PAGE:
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Tribune Publishing may be in deeper financial trouble than previously acknowledged, according to Crain’s Business Chicago, which took a close look at the troubled publishing company’s business following the abrupt exits of both its chief financial officer and its external auditors last week.
Crain’s noted a number of additional pieces of evidence pointing to financial distress and accounting woes, including Tribune’s statement of “material weaknesses” in its internal financial reporting two years in a row, including chaos in basic functions like tracking newspaper inserts and sales commissions.
More recently, the surprise decision to bring in longtime rival Chicago Sun owner Michael Ferro as an investor, followed by his swift removal of former Tribune CEO Jack Griffin last month, also points to financial crisis.
According to accountants interviewed by Crain’s, the likelihood that the company is in financial distress will have wider repercussions, by making banks and vendors leery of further lending, or prompting them to offer harsher terms. From a business perspective, advertisers may question the transparency of the company’s ad tracking operations.
After separating from Tribune Broadcasting last year, Tribune Publishing is still saddled with debt assumed during the transaction to take the company private, a deal engineered by real-estate mogul Sam Zell in 2007. The company has also remained active on the acquisitions front, buying the San Diego Union-Tribunein May 2015 and attempting to buy the Orange County Register from a bankrupt Freedom Communications last month. (The latter deal was scuttled by the DOJ on anti-monopoly grounds.)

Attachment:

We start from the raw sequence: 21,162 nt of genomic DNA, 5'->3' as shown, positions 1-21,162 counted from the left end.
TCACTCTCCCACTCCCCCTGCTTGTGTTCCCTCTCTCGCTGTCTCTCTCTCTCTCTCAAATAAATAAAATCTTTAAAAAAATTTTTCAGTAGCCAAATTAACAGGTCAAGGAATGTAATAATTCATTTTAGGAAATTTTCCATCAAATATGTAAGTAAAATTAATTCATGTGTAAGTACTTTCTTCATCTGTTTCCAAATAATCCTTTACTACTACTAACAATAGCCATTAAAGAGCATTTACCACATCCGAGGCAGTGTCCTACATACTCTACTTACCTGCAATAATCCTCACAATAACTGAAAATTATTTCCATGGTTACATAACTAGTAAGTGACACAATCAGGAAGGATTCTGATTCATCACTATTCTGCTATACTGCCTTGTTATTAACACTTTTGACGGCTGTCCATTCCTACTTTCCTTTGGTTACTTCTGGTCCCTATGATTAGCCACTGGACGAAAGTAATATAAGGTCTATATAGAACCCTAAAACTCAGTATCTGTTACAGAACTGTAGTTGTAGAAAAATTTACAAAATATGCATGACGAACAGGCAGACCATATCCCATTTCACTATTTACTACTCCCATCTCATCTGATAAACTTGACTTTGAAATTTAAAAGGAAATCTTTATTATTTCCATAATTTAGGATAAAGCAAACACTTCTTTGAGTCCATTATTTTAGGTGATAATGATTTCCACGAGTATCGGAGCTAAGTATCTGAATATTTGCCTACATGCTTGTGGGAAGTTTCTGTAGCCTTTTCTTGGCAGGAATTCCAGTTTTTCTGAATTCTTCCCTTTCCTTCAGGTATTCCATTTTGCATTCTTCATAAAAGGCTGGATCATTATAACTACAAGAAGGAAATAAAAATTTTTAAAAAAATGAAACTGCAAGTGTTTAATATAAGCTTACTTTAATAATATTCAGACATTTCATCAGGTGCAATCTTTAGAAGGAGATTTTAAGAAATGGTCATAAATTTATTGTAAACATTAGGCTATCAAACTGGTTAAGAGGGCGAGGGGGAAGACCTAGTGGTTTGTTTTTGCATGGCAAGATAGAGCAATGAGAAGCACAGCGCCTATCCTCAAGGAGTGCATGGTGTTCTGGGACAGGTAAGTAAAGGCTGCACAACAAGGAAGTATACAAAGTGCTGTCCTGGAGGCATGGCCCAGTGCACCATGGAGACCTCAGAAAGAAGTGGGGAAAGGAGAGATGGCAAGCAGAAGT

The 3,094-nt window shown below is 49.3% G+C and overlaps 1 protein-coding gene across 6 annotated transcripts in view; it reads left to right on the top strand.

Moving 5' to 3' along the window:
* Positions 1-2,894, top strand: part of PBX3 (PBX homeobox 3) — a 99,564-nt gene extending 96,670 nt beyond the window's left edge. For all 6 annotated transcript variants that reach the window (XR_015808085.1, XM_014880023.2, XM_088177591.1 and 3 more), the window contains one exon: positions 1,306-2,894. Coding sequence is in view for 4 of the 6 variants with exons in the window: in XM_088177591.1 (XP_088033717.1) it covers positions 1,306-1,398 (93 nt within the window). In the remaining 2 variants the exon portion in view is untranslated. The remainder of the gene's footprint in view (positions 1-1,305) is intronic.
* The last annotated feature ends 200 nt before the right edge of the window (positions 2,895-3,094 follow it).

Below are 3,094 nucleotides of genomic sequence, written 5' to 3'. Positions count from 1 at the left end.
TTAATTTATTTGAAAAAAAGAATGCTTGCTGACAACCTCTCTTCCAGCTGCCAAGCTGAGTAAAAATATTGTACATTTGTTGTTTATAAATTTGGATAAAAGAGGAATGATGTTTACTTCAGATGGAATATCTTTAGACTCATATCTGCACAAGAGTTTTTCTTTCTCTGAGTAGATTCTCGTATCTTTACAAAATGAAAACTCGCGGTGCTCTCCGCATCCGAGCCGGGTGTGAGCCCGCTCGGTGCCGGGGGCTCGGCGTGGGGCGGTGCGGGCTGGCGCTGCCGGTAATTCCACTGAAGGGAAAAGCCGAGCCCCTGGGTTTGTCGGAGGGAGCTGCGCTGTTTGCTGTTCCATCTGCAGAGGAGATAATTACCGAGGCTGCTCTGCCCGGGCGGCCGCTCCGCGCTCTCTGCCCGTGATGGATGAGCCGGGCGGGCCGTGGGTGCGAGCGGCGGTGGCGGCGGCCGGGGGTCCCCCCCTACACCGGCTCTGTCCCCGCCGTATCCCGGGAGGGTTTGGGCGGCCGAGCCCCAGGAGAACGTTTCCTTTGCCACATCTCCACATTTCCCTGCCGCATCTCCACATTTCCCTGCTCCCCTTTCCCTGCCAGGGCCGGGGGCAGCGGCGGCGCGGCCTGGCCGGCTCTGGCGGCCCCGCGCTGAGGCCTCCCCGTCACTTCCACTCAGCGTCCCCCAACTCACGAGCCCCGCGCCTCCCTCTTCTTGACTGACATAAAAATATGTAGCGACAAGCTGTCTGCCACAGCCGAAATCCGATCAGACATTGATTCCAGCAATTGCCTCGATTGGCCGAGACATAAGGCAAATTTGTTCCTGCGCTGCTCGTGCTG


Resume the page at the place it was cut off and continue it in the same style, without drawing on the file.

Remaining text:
In its most recent financial statement, Tribune disclosed that it carries $833 million in total liabilities and equity, up from $677.7 million in the fourth quarter of 2014, and paid a total of $26 million million on interest payments, up from $9.8 million.
The company also faces the same headwinds as other big regional newspaper publishers.
According to its most recent financial results, the company’s total advertising revenue slipped 1.9% to $268 million in the fourth quarter of last year, with digital revenues down 9.2% to $45.1 million, contributing 16.8% of total revenues. Tribune’s total income fell 71.2% from $86.7 million in full year 2014 to $25 million in 2015.
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